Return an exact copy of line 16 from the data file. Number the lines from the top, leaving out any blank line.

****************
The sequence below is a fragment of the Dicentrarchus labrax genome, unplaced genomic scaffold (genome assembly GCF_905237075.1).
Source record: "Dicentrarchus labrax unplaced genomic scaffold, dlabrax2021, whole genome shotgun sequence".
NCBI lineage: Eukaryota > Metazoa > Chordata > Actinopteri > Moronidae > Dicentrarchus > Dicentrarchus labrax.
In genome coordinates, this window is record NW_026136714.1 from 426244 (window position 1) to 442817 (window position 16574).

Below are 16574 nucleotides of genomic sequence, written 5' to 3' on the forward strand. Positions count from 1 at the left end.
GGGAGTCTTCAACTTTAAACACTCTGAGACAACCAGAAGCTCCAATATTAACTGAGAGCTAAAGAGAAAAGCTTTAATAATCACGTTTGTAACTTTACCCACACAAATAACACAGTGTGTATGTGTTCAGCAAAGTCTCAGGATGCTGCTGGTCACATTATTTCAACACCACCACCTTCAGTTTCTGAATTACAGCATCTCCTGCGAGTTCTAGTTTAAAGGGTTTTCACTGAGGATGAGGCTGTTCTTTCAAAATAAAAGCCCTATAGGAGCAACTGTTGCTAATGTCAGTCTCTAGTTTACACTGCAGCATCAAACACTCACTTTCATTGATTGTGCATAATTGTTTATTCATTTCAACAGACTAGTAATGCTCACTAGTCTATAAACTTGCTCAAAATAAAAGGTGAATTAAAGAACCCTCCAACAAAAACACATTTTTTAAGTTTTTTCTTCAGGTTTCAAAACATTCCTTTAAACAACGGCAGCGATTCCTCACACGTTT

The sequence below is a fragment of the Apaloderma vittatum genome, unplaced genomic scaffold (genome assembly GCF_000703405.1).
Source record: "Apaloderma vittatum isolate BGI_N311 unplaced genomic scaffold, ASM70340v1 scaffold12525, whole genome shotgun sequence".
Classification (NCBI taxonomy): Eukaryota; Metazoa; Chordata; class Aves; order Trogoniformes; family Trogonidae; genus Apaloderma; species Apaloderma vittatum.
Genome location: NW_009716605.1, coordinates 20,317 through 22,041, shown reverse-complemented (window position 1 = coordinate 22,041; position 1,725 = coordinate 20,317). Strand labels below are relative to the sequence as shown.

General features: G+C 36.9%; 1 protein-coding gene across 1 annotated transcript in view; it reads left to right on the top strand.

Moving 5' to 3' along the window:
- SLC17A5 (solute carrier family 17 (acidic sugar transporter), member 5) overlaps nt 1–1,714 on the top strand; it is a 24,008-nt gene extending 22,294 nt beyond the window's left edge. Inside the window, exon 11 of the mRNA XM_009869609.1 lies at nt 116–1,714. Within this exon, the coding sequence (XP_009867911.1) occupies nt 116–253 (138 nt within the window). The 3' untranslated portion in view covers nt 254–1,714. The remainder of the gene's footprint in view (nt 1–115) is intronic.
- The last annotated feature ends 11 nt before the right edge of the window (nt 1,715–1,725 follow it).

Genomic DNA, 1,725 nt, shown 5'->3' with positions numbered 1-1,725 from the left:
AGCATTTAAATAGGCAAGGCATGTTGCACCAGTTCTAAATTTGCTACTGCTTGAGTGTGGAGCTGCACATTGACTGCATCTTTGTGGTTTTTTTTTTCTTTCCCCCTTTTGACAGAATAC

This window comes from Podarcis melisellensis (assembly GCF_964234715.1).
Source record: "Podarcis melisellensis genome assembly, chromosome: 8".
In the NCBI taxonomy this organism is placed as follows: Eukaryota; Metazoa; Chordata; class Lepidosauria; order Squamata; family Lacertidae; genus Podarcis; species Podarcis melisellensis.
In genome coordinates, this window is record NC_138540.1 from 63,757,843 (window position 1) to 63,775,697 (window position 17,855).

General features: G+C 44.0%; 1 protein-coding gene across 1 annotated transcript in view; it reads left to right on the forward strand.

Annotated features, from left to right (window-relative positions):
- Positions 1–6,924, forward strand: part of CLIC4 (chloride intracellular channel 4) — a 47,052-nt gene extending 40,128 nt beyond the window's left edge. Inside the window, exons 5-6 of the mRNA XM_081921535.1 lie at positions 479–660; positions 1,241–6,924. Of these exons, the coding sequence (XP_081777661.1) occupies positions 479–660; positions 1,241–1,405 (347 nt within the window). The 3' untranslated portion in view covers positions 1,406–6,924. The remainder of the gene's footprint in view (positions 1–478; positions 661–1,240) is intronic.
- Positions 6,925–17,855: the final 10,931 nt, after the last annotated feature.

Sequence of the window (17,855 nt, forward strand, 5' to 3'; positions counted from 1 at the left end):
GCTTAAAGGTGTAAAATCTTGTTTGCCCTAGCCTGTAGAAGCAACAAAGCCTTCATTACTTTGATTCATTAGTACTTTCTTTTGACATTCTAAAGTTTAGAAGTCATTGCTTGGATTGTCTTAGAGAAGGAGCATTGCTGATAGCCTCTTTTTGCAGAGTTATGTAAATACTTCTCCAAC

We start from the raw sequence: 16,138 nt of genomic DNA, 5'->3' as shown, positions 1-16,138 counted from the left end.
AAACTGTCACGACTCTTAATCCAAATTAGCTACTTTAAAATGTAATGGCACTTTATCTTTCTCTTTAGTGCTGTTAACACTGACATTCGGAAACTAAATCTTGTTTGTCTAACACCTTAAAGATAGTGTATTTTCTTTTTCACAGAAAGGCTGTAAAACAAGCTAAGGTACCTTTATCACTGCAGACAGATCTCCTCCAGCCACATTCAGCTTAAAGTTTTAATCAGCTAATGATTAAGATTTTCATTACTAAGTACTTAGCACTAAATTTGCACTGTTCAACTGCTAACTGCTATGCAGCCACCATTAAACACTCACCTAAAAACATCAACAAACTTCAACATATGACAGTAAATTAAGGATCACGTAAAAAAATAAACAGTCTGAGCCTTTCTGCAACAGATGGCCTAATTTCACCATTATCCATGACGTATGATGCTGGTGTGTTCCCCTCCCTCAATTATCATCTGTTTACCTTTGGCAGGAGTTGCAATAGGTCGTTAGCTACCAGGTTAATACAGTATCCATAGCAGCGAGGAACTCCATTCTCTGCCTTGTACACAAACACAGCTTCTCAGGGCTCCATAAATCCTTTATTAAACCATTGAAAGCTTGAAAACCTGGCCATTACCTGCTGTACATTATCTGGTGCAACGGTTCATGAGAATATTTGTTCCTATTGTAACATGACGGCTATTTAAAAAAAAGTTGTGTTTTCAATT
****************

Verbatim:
AGCATTTAAATAGGCAAGGCATGTTGCACCAGTTCTAAATTTGCTACTGCTTGAGTGTGGAGCTGCACATTGACTGCATCTTTGTGGTTTTTTTTTTCTTTCCCCCTTTTGACAGAATAC